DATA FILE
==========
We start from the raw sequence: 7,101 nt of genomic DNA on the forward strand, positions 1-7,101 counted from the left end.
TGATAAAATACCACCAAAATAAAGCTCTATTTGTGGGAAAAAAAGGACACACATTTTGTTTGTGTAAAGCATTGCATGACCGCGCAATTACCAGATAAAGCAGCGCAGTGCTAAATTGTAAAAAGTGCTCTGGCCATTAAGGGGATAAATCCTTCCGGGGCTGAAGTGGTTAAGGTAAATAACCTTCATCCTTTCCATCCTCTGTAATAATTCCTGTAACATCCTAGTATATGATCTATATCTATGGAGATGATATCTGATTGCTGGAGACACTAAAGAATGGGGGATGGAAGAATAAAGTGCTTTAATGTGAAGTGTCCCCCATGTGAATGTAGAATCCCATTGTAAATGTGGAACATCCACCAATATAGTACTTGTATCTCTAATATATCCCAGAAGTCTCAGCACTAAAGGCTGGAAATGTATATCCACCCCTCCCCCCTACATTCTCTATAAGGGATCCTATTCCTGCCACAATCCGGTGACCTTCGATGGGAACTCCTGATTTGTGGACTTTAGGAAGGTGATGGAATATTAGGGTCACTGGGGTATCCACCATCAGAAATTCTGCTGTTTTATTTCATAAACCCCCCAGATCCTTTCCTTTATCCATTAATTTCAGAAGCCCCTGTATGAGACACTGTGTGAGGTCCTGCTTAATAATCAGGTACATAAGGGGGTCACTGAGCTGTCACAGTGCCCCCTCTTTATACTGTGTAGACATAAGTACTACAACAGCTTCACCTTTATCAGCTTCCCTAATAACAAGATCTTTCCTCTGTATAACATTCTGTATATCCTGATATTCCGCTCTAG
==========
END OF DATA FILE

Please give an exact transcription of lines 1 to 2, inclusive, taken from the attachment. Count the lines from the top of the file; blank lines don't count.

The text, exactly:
We start from the raw sequence: 7,101 nt of genomic DNA on the forward strand, positions 1-7,101 counted from the left end.
TGATAAAATACCACCAAAATAAAGCTCTATTTGTGGGAAAAAAAGGACACACATTTTGTTTGTGTAAAGCATTGCATGACCGCGCAATTACCAGATAAAGCAGCGCAGTGCTAAATTGTAAAAAGTGCTCTGGCCATTAAGGGGATAAATCCTTCCGGGGCTGAAGTGGTTAAGGTAAATAACCTTCATCCTTTCCATCCTCTGTAATAATTCCTGTAACATCCTAGTATATGATCTATATCTATGGAGATGATATCTGATTGCTGGAGACACTAAAGAATGGGGGATGGAAGAATAAAGTGCTTTAATGTGAAGTGTCCCCCATGTGAATGTAGAATCCCATTGTAAATGTGGAACATCCACCAATATAGTACTTGTATCTCTAATATATCCCAGAAGTCTCAGCACTAAAGGCTGGAAATGTATATCCACCCCTCCCCCCTACATTCTCTATAAGGGATCCTATTCCTGCCACAATCCGGTGACCTTCGATGGGAACTCCTGATTTGTGGACTTTAGGAAGGTGATGGAATATTAGGGTCACTGGGGTATCCACCATCAGAAATTCTGCTGTTTTATTTCATAAACCCCCCAGATCCTTTCCTTTATCCATTAATTTCAGAAGCCCCTGTATGAGACACTGTGTGAGGTCCTGCTTAATAATCAGGTACATAAGGGGGTCACTGAGCTGTCACAGTGCCCCCTCTTTATACTGTGTAGACATAAGTACTACAACAGCTTCACCTTTATCAGCTTCCCTAATAACAAGATCTTTCCTCTGTATAACATTCTGTATATCCTGATATTCCGCTCTAG